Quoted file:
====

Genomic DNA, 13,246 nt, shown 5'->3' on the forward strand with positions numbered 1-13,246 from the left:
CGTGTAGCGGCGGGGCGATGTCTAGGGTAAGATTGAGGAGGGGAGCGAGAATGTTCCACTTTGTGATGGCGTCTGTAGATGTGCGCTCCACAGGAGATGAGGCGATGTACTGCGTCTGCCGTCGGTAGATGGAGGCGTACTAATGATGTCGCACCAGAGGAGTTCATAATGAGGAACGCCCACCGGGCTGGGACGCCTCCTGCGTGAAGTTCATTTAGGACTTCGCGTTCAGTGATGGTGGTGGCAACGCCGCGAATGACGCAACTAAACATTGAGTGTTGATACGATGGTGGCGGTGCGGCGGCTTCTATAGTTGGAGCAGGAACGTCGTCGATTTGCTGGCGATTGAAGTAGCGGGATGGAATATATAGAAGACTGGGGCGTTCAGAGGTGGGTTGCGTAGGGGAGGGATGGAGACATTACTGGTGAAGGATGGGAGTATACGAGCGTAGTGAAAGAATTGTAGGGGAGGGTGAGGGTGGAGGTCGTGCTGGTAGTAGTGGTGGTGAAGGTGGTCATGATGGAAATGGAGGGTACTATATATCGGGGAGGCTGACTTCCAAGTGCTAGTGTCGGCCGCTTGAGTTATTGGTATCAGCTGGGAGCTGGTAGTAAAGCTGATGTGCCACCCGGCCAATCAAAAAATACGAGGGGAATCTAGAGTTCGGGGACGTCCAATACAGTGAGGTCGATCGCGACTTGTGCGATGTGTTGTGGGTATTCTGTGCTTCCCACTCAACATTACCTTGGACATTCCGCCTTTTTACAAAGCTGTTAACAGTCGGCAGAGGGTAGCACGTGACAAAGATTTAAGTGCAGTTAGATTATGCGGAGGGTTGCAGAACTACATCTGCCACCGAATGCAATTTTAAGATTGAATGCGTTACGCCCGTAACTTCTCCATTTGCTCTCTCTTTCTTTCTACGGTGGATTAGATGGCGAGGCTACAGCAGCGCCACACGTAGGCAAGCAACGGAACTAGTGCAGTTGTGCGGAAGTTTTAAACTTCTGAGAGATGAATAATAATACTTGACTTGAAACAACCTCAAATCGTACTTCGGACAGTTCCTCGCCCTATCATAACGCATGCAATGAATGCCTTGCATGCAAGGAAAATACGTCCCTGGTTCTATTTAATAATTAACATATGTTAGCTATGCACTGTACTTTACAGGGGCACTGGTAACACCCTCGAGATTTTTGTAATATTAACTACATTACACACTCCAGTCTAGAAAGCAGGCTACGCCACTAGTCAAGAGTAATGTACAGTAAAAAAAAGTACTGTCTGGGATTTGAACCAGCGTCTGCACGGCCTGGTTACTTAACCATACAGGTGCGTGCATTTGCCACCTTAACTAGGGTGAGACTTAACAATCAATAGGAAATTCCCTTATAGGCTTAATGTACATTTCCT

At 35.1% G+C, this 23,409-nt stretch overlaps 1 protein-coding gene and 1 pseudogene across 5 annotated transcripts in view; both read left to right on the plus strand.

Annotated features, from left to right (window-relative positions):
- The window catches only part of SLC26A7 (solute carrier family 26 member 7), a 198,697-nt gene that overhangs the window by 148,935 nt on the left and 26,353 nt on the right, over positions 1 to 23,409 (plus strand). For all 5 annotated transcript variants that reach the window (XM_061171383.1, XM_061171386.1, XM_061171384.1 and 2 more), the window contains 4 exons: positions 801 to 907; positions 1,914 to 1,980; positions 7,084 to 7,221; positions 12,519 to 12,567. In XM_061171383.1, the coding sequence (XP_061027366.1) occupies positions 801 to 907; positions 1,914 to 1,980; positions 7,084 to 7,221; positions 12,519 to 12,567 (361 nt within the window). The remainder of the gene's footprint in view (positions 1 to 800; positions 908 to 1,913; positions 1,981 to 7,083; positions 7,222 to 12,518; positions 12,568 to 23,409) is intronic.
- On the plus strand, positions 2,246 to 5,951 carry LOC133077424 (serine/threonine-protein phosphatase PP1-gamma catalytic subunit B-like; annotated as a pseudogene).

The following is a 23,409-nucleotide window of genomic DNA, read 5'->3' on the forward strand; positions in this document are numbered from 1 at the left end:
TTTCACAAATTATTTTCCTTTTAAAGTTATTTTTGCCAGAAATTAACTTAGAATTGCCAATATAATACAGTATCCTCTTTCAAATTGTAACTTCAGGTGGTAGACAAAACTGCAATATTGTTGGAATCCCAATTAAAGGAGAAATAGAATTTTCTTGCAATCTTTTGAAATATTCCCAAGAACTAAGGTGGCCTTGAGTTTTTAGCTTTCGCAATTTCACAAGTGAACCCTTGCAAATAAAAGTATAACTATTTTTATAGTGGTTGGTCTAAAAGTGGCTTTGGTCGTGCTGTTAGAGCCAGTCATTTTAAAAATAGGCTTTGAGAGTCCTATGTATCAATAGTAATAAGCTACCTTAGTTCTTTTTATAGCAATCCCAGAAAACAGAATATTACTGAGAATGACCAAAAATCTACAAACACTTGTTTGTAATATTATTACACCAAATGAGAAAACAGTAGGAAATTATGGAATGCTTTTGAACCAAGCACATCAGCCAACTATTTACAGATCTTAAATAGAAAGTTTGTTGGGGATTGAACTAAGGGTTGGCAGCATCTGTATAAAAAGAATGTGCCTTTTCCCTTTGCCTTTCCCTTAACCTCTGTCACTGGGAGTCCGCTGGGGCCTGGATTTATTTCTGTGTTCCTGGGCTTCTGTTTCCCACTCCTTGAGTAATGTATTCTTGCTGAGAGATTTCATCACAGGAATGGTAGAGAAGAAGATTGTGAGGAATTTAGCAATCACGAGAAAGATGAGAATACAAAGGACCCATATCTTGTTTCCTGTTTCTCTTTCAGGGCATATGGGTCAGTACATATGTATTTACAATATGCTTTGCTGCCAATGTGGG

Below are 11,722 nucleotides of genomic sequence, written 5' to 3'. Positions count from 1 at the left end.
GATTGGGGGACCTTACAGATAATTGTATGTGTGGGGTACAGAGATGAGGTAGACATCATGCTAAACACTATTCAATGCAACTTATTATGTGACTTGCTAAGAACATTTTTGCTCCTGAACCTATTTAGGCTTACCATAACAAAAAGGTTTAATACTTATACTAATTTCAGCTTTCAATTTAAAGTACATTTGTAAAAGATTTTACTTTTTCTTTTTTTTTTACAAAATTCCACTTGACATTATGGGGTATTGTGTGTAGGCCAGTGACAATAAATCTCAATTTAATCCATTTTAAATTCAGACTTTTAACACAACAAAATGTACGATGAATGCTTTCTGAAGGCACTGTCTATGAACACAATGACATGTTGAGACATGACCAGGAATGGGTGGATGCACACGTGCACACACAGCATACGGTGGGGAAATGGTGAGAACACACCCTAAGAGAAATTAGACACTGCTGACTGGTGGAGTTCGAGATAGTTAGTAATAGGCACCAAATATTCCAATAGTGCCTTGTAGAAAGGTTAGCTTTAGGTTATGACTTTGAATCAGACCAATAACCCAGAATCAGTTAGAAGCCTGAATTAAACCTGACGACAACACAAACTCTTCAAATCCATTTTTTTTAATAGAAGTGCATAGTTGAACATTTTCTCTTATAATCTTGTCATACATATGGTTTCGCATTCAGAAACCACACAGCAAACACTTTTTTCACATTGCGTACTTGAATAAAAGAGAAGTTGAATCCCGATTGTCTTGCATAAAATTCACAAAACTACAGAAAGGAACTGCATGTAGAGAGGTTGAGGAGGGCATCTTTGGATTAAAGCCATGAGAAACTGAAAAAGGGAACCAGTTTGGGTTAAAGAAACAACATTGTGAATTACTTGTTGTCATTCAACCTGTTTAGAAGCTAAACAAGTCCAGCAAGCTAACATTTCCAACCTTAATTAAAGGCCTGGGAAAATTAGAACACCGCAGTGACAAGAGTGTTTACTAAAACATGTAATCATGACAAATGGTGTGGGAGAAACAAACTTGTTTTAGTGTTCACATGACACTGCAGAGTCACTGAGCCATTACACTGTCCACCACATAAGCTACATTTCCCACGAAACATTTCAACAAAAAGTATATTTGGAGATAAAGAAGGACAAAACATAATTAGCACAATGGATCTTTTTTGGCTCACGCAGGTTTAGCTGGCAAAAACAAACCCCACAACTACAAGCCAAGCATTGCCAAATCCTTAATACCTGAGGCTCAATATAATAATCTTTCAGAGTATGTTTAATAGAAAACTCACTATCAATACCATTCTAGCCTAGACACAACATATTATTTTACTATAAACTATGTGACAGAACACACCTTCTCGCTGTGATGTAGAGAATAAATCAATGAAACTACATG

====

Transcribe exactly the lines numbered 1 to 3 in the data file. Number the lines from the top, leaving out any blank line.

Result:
Genomic DNA, 13,246 nt, shown 5'->3' on the forward strand with positions numbered 1-13,246 from the left:
CGTGTAGCGGCGGGGCGATGTCTAGGGTAAGATTGAGGAGGGGAGCGAGAATGTTCCACTTTGTGATGGCGTCTGTAGATGTGCGCTCCACAGGAGATGAGGCGATGTACTGCGTCTGCCGTCGGTAGATGGAGGCGTACTAATGATGTCGCACCAGAGGAGTTCATAATGAGGAACGCCCACCGGGCTGGGACGCCTCCTGCGTGAAGTTCATTTAGGACTTCGCGTTCAGTGATGGTGGTGGCAACGCCGCGAATGACGCAACTAAACATTGAGTGTTGATACGATGGTGGCGGTGCGGCGGCTTCTATAGTTGGAGCAGGAACGTCGTCGATTTGCTGGCGATTGAAGTAGCGGGATGGAATATATAGAAGACTGGGGCGTTCAGAGGTGGGTTGCGTAGGGGAGGGATGGAGACATTACTGGTGAAGGATGGGAGTATACGAGCGTAGTGAAAGAATTGTAGGGGAGGGTGAGGGTGGAGGTCGTGCTGGTAGTAGTGGTGGTGAAGGTGGTCATGATGGAAATGGAGGGTACTATATATCGGGGAGGCTGACTTCCAAGTGCTAGTGTCGGCCGCTTGAGTTATTGGTATCAGCTGGGAGCTGGTAGTAAAGCTGATGTGCCACCCGGCCAATCAAAAAATACGAGGGGAATCTAGAGTTCGGGGACGTCCAATACAGTGAGGTCGATCGCGACTTGTGCGATGTGTTGTGGGTATTCTGTGCTTCCCACTCAACATTACCTTGGACATTCCGCCTTTTTACAAAGCTGTTAACAGTCGGCAGAGGGTAGCACGTGACAAAGATTTAAGTGCAGTTAGATTATGCGGAGGGTTGCAGAACTACATCTGCCACCGAATGCAATTTTAAGATTGAATGCGTTACGCCCGTAACTTCTCCATTTGCTCTCTCTTTCTTTCTACGGTGGATTAGATGGCGAGGCTACAGCAGCGCCACACGTAGGCAAGCAACGGAACTAGTGCAGTTGTGCGGAAGTTTTAAACTTCTGAGAGATGAATAATAATACTTGACTTGAAACAACCTCAAATCGTACTTCGGACAGTTCCTCGCCCTATCATAACGCATGCAATGAATGCCTTGCATGCAAGGAAAATACGTCCCTGGTTCTATTTAATAATTAACATATGTTAGCTATGCACTGTACTTTACAGGGGCACTGGTAACACCCTCGAGATTTTTGTAATATTAACTACATTACACACTCCAGTCTAGAAAGCAGGCTACGCCACTAGTCAAGAGTAATGTACAGTAAAAAAAAGTACTGTCTGGGATTTGAACCAGCGTCTGCACGGCCTGGTTACTTAACCATACAGGTGCGTGCATTTGCCACCTTAACTAGGGTGAGACTTAACAATCAATAGGAAATTCCCTTATAGGCTTAATGTACATTTCCT

At 35.1% G+C, this 23,409-nt stretch overlaps 1 protein-coding gene and 1 pseudogene across 5 annotated transcripts in view; both read left to right on the plus strand.